Recently on The Philosophers’ Cocoon there’s been an interesting discussion on the “no progress” accusation I mentioned in the previous post. It goes something like this: Take any major philosophical question you like. You’ll soon find out there are multiple theories, technical concepts and hair-splitting distinctions, dozens of arguments, replies to the arguments, replies to the replies etc. Thousands of pages of peer-reviewed material – the outcome of thousands of hours of intense, careful, rigorous thinking done by many apparently intelligent, well-educated and open-minded people. But at the end of the day it’s always the same: nothing remotely resembling a consensus is reached. Experts in the field keep sharply disagreeing on pretty much everything. This is how philosophy never actually moves forward.
Confronted with the problem, philosophers seem to split into three broad camps. There are people like Eric Dietrich who argue this is all exactly correct, philosophy has stagnated since it was born, full stop. There is also a sort of middle-ground position defended by people like Justin Weinberg, according to whom philosophical progress happens, but it’s not primarily about giving true answers to philosophical questions or gaining philosophical knowledge, but rather about something different, like creating new questions. And finally there are the optimists, who think philosophy makes real progress in terms of gaining knowledge. One of them is Timothy Williamson, who writes:
In many areas of philosophy, we know much more in 2007 than was known in 1957; much more was known in 1957 than in 1907; much more was known in 1907 than was known in 1857. As in natural science, something can be collectively known in a community even if it is occasionally denied by eccentric members of that community. Although fundamental disagreement is conspicuous in most areas of philosophy, the best theories in a given area are in most cases far better developed in 2007 than the best theories in that area were in 1957, and so on. Much of the knowledge is fairly specific in content. For example, we know far more about possibility and necessity than was known before the development of modern modal logic and associated work in philosophy. It is widely known in 2007 and was not widely known in 1957 that contingency is not equivalent to a posteriority, and that claims of contingent or temporary identity involve the rejection of standard logical laws. The principle that every truth is possibly necessary can now be shown to entail that every truth is necessary by a chain of elementary inferences in a perspicuous notation unavailable to Hegel (every instance of the schema A→□ A is derivable from instances of the schema A→◇□A in the weak modal system T). We know much about the costs and benefits of analyzing possibility and necessity in terms of possible worlds, even if we do not yet know whether such an analysis is correct.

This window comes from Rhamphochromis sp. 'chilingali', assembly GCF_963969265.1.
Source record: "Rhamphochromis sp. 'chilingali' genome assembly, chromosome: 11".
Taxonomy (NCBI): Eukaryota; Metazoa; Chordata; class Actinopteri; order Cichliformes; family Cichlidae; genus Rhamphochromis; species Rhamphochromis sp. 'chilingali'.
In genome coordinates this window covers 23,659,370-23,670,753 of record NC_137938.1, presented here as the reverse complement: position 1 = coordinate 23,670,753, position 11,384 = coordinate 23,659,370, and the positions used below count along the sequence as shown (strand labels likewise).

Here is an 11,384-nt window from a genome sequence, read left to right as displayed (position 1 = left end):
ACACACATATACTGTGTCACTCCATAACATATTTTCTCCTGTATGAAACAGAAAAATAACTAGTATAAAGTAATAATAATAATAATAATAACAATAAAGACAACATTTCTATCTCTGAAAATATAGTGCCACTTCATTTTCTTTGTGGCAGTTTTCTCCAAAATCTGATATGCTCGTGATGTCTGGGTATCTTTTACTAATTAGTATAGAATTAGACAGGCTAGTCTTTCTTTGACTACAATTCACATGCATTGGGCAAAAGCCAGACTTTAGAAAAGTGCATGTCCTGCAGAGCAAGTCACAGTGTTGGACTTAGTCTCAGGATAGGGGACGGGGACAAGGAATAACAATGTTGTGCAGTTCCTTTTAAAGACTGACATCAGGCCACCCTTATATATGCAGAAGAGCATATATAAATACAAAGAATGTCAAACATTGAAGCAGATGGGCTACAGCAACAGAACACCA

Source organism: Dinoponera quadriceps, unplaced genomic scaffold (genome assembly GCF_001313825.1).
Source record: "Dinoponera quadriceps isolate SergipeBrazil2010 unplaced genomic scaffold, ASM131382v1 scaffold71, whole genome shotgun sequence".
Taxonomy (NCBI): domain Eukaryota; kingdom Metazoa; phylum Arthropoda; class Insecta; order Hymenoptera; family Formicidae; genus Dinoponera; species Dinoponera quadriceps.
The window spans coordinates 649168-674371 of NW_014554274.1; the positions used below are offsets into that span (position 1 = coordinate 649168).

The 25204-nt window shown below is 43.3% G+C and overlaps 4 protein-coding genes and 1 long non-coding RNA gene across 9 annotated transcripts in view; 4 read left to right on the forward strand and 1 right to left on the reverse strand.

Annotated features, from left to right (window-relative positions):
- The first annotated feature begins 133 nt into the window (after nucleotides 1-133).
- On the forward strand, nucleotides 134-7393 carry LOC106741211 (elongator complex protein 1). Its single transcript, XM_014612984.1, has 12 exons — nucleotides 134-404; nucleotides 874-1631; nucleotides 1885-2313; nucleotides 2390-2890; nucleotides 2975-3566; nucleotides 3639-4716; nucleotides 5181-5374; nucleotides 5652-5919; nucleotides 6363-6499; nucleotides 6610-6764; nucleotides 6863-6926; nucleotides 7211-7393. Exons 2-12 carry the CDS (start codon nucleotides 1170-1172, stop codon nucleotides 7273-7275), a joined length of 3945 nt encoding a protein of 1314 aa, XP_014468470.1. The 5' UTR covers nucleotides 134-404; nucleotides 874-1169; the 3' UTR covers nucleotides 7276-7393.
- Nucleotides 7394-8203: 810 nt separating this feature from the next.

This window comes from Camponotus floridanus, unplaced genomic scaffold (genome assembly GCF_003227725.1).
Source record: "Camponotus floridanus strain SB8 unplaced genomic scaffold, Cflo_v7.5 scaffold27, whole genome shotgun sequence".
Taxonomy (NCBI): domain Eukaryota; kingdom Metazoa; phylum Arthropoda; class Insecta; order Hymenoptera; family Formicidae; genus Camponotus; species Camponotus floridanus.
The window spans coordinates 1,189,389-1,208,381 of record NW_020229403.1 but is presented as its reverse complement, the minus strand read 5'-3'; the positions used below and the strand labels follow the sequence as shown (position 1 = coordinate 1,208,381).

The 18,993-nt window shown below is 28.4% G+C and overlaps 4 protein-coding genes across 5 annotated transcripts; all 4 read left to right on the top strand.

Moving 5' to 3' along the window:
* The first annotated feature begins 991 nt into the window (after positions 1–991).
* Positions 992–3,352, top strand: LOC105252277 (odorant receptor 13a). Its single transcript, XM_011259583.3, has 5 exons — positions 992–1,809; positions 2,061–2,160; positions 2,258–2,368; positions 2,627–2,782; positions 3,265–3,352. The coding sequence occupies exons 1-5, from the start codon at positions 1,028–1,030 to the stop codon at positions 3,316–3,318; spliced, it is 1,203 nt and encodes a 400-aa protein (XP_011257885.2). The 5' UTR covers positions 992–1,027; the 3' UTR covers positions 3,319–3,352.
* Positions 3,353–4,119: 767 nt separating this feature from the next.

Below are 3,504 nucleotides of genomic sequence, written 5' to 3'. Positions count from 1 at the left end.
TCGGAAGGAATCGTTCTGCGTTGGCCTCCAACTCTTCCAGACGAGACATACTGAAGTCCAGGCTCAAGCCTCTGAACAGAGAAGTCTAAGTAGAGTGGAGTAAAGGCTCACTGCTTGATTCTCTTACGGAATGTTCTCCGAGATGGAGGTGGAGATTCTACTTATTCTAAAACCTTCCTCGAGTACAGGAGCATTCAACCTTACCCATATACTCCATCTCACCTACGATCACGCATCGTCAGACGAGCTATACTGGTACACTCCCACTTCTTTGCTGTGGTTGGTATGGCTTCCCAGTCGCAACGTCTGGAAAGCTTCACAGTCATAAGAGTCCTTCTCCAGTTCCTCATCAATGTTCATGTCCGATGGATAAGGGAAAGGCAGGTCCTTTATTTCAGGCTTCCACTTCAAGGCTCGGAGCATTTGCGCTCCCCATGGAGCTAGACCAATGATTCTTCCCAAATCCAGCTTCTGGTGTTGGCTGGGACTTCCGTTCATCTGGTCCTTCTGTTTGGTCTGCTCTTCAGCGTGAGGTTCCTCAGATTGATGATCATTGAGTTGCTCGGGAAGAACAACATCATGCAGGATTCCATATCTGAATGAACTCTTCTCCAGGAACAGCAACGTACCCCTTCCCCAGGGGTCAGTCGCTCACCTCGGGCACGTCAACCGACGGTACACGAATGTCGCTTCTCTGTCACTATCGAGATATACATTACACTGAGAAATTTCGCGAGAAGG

Another example: Far more is known in 2007 about truth than was known in 1957, as a result of technical work by philosophical and mathematical logicians such as Saul Kripke, Solomon Feferman, Anil Gupta, Vann McGee, Volker Halbach, and many others on how close a predicate in a language can come to satisfying a full disquotational schema for that very language without incurring semantic paradoxes. Their results have significant and complex implications, not yet fully absorbed, for current debates concerning deflationism and minimalism about truth.
This, however, doesn’t sound very impressive to many people. Why? One worry is that perhaps Williamson is trying to sell us progress in logic or linguistics as progress in philosophy. Another one is that while he discusses questions about esoteric technicalities – like “How close a predicate in a language can come to satisfying a full disquotational schema for that very language without incurring semantic paradoxes?”– many expect real progress to consist in finding answers to the big philosophical questions, like “What is truth?”. Williamson suggests that answering the former brings us closer to answering the latter, but not everyone sees it this way. For example, in their contribution to the recently published volume on philosophical progress Peter Boghossian and James A. Lindsay claim that philosophers may gain knowledge within their little obscure projects, but this kind of progress is actually completely detached from anything philosophically significant.
Are there really no cases of discovering solutions to the big (or at least bigger) problems? Three years ago Daniel Stoljar published a book defending the optimistic view. I haven’t read it yet, but I’ve listened to an interview about it in which Stoljar offers the universal rejection of Cartesian dualism in the philosophy of mind as his favourite example. Sounds fair enough to me, however, as always, not everybody seems to agree.